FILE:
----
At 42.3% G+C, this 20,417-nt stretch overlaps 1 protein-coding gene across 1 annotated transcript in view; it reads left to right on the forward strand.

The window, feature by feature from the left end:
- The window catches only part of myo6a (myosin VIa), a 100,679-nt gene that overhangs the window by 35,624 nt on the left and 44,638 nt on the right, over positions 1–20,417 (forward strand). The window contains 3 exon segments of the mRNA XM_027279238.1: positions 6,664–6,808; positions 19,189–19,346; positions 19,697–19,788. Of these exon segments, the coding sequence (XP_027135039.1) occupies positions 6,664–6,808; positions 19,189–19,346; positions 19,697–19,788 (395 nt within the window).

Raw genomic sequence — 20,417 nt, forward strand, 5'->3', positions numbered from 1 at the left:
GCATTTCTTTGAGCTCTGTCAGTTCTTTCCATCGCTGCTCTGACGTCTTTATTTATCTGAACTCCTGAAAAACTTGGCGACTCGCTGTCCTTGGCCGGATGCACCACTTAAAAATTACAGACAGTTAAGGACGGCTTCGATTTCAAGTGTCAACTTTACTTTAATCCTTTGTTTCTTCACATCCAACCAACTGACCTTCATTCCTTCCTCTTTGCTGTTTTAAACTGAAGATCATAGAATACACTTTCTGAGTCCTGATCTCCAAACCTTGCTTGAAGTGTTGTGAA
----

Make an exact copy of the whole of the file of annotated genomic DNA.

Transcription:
At 42.3% G+C, this 20,417-nt stretch overlaps 1 protein-coding gene across 1 annotated transcript in view; it reads left to right on the forward strand.

The window, feature by feature from the left end:
- The window catches only part of myo6a (myosin VIa), a 100,679-nt gene that overhangs the window by 35,624 nt on the left and 44,638 nt on the right, over positions 1–20,417 (forward strand). The window contains 3 exon segments of the mRNA XM_027279238.1: positions 6,664–6,808; positions 19,189–19,346; positions 19,697–19,788. Of these exon segments, the coding sequence (XP_027135039.1) occupies positions 6,664–6,808; positions 19,189–19,346; positions 19,697–19,788 (395 nt within the window).

Raw genomic sequence — 20,417 nt, forward strand, 5'->3', positions numbered from 1 at the left:
GCATTTCTTTGAGCTCTGTCAGTTCTTTCCATCGCTGCTCTGACGTCTTTATTTATCTGAACTCCTGAAAAACTTGGCGACTCGCTGTCCTTGGCCGGATGCACCACTTAAAAATTACAGACAGTTAAGGACGGCTTCGATTTCAAGTGTCAACTTTACTTTAATCCTTTGTTTCTTCACATCCAACCAACTGACCTTCATTCCTTCCTCTTTGCTGTTTTAAACTGAAGATCATAGAATACACTTTCTGAGTCCTGATCTCCAAACCTTGCTTGAAGTGTTGTGAA